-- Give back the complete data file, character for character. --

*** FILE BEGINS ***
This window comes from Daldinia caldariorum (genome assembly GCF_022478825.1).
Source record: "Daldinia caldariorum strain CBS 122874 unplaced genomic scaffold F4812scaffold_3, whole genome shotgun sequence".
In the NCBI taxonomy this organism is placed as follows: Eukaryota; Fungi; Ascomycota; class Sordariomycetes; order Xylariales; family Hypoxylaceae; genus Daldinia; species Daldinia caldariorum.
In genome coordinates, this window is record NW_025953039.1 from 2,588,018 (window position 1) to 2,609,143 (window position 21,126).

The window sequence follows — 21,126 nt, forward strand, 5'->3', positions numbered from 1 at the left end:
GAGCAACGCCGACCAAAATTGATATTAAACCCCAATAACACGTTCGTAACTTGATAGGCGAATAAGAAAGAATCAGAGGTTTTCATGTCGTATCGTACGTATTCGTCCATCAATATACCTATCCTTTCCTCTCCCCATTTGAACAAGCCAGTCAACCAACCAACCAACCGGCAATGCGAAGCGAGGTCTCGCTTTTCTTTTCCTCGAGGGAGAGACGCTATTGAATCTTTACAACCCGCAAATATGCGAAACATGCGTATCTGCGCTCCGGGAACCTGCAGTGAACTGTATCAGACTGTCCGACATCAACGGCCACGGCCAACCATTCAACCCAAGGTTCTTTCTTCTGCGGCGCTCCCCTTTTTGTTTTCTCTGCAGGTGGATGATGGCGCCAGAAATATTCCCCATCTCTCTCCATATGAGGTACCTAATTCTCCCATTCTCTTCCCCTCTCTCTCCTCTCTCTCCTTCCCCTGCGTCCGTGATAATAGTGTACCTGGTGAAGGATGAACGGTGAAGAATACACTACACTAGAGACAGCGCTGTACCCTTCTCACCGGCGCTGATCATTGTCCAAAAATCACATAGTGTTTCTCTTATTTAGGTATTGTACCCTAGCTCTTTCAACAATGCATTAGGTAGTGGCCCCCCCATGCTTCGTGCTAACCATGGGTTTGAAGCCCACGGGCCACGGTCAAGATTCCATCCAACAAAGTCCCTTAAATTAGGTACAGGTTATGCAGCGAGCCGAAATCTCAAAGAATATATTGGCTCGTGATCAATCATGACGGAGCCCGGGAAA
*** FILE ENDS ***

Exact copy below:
This window comes from Daldinia caldariorum (genome assembly GCF_022478825.1).
Source record: "Daldinia caldariorum strain CBS 122874 unplaced genomic scaffold F4812scaffold_3, whole genome shotgun sequence".
In the NCBI taxonomy this organism is placed as follows: Eukaryota; Fungi; Ascomycota; class Sordariomycetes; order Xylariales; family Hypoxylaceae; genus Daldinia; species Daldinia caldariorum.
In genome coordinates, this window is record NW_025953039.1 from 2,588,018 (window position 1) to 2,609,143 (window position 21,126).

The window sequence follows — 21,126 nt, forward strand, 5'->3', positions numbered from 1 at the left end:
GAGCAACGCCGACCAAAATTGATATTAAACCCCAATAACACGTTCGTAACTTGATAGGCGAATAAGAAAGAATCAGAGGTTTTCATGTCGTATCGTACGTATTCGTCCATCAATATACCTATCCTTTCCTCTCCCCATTTGAACAAGCCAGTCAACCAACCAACCAACCGGCAATGCGAAGCGAGGTCTCGCTTTTCTTTTCCTCGAGGGAGAGACGCTATTGAATCTTTACAACCCGCAAATATGCGAAACATGCGTATCTGCGCTCCGGGAACCTGCAGTGAACTGTATCAGACTGTCCGACATCAACGGCCACGGCCAACCATTCAACCCAAGGTTCTTTCTTCTGCGGCGCTCCCCTTTTTGTTTTCTCTGCAGGTGGATGATGGCGCCAGAAATATTCCCCATCTCTCTCCATATGAGGTACCTAATTCTCCCATTCTCTTCCCCTCTCTCTCCTCTCTCTCCTTCCCCTGCGTCCGTGATAATAGTGTACCTGGTGAAGGATGAACGGTGAAGAATACACTACACTAGAGACAGCGCTGTACCCTTCTCACCGGCGCTGATCATTGTCCAAAAATCACATAGTGTTTCTCTTATTTAGGTATTGTACCCTAGCTCTTTCAACAATGCATTAGGTAGTGGCCCCCCCATGCTTCGTGCTAACCATGGGTTTGAAGCCCACGGGCCACGGTCAAGATTCCATCCAACAAAGTCCCTTAAATTAGGTACAGGTTATGCAGCGAGCCGAAATCTCAAAGAATATATTGGCTCGTGATCAATCATGACGGAGCCCGGGAAA